Maybe they only are willing to work Downtown while I don't mind the suburbs. And so on. For the 200 nationally, maybe only half of them want to seek clients anywhere in the country.

There's probably nobody in my metro area who wants to do any kind of business consulting, let alone marketing and technology consulting, who can also bring my personality type into the picture.

Nationwide, there might be a dozen or so apparent competitors. But if they see the world the way I do, they'd rather create a team with me, to go after bigger clients together!

Even if we ever learn of each other, and they want to compete head to head, we'd probably never encounter the same clients as we both do our own thing.

As a result, I can be realistically confident that

But this by itself doesn't make it valuable. It makes it rare, but a lot of stuff is rare and not worth any money.

I just searched eBay for what's rare. I found that a "rare" CD of Fastway's 1988 glam metal album "On Target" is only $18 with free shipping. Never heard of this one before? Me neither. It's energetic and full of shiny keyboards and overproduced big drums, crunchy guitars and catchy harmonies in the choruses!

It might be rare, but it's not packed full of relative value! The Allmusic review says, "Pointless attempts at pop-metal are strung together like carnival-prize stuffed animals, brightly colored but full of cheap synthetic stuffing that's probably a health hazard. A frightening affair, On Target plunges to the absolute depths of bad '80s metal banality."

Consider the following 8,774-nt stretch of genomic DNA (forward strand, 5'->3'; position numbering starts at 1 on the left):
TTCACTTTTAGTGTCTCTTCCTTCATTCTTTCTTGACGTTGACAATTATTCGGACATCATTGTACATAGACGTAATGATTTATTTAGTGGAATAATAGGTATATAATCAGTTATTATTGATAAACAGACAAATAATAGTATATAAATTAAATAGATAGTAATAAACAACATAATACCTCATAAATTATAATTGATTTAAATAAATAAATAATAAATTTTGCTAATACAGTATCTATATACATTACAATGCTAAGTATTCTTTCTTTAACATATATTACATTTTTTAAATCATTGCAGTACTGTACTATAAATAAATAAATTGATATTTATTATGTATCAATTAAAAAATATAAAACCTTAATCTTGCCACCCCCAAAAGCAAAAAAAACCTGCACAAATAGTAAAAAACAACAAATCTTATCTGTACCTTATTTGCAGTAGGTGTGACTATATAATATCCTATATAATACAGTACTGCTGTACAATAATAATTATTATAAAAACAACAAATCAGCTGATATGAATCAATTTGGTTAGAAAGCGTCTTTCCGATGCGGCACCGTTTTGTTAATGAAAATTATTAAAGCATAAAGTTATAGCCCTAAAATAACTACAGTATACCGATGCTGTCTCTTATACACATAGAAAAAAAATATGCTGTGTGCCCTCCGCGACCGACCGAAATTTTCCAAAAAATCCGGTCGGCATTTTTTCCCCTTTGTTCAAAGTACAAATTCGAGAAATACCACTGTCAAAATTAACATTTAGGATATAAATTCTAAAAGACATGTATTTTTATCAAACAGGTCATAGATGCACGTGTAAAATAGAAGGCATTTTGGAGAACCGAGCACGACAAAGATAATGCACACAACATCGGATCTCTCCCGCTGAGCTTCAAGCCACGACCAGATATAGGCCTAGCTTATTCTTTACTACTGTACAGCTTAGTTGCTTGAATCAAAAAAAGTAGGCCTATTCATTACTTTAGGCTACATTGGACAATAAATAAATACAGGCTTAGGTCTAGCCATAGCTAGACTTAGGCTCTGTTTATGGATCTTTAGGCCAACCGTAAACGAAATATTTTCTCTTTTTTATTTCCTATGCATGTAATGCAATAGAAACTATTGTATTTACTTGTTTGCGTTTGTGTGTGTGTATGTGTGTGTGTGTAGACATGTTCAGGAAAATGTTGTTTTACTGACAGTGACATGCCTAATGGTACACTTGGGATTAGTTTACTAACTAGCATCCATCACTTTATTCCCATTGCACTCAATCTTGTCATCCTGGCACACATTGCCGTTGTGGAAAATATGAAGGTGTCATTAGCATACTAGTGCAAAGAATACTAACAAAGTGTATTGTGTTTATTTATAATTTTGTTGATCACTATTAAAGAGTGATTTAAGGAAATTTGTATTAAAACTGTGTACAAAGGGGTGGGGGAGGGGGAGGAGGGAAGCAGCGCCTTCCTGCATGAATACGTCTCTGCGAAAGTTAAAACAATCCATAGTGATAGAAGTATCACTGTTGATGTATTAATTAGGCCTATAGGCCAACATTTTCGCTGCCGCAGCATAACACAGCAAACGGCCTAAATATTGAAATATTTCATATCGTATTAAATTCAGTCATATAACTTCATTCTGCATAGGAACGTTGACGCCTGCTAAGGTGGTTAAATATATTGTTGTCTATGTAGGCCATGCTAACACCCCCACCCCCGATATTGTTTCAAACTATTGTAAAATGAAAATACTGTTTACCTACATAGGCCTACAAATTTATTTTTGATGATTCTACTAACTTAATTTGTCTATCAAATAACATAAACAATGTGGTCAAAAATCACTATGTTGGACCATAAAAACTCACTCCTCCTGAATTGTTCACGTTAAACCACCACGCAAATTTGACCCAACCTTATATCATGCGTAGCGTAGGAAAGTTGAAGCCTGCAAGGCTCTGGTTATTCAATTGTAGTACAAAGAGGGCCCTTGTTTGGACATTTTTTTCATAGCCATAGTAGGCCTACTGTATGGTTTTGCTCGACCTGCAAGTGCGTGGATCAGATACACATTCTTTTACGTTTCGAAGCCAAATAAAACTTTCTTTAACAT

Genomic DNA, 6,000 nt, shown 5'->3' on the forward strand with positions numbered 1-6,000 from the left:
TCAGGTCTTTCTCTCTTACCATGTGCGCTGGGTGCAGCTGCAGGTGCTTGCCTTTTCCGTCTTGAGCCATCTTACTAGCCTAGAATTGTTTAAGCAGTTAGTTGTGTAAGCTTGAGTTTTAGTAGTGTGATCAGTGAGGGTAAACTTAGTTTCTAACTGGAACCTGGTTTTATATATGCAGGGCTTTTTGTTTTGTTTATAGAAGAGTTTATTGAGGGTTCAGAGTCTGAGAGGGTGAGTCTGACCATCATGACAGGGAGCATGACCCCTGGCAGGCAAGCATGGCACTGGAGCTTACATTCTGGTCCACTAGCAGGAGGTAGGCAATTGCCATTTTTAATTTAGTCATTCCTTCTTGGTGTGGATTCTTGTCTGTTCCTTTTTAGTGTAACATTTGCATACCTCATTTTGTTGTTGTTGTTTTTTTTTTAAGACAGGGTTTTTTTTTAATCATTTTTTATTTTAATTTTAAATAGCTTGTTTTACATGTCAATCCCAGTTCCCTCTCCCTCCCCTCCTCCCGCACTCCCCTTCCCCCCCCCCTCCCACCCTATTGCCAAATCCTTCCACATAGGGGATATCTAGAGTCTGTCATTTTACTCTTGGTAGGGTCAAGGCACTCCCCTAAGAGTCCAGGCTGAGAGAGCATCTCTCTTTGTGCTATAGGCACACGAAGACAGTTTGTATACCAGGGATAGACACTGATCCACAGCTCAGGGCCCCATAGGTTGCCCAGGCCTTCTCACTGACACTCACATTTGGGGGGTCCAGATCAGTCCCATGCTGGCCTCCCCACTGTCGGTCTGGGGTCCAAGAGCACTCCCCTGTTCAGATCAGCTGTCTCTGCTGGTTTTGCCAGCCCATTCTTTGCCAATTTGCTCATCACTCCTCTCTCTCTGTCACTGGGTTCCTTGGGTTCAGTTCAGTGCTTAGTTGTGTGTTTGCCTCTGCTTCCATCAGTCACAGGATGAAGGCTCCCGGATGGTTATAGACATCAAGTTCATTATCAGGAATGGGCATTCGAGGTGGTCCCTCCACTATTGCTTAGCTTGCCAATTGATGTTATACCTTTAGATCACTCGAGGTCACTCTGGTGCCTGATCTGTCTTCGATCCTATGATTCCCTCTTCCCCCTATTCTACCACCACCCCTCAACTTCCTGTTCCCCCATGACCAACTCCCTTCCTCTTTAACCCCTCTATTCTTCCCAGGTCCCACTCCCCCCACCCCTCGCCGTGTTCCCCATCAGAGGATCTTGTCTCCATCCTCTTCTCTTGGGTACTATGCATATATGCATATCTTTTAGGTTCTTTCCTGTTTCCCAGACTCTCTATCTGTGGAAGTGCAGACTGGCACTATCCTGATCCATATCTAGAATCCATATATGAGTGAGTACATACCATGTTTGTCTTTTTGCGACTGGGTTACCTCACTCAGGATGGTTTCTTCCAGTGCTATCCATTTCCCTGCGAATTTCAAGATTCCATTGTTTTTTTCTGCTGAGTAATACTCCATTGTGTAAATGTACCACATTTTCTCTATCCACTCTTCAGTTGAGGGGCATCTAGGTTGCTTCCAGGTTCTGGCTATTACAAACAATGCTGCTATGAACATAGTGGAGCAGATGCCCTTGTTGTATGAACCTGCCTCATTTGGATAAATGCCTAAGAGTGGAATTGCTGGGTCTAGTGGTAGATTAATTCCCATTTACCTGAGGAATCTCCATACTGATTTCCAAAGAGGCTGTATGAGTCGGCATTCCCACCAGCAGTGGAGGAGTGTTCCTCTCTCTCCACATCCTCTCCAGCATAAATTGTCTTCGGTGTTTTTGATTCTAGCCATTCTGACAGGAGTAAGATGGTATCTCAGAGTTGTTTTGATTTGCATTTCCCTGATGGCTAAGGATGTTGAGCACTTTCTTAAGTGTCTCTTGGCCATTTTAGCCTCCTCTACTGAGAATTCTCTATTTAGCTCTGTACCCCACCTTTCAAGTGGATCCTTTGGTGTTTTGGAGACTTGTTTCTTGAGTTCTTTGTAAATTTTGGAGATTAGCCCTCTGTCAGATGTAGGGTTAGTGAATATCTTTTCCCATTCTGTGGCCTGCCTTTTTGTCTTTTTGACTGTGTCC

A "rare" T shirt goes for $10. A "rare" book of poetry is under $20, a "rare" set of Ukranian banknotes $25, a rare "worthy of collection bitcoin commemorative coin, gold-plated iron with bitcoin logo" (wtf!) is 99 cents in the velvet-lined box, a new "rare" BMW logo watch $20.

What's the most important conclusion I can make of all this?

If I want to sell, I should NOT write sales copy that appeals to me!
I should have sales copy that is for the 999,999 other people in this town (and every other town) who DON'T think and feel just like I do...
showing them the advantages TO THEM of hiring an unusual nut like me!


What happens to come easy to me, or that I understand well from my life experiences, doesn't matter worth a damn in business, UNLESS...
it gives me leverage to better serve a substantial market need , which has a high barrier to entry, in a scalable, timely way I can control!
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Late Bloomer

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Apr 17, 2018
I do admire your ability to write. Damn!

Thank you! I've worked hard to develop that as a core strength of mine. I know it's going to be an important part of my future. I've got a least a couple of books in me. Meanwhile, looking to use those skills to add value to the forums, and find a way to pitch some copywriting, in marketing projects for clients.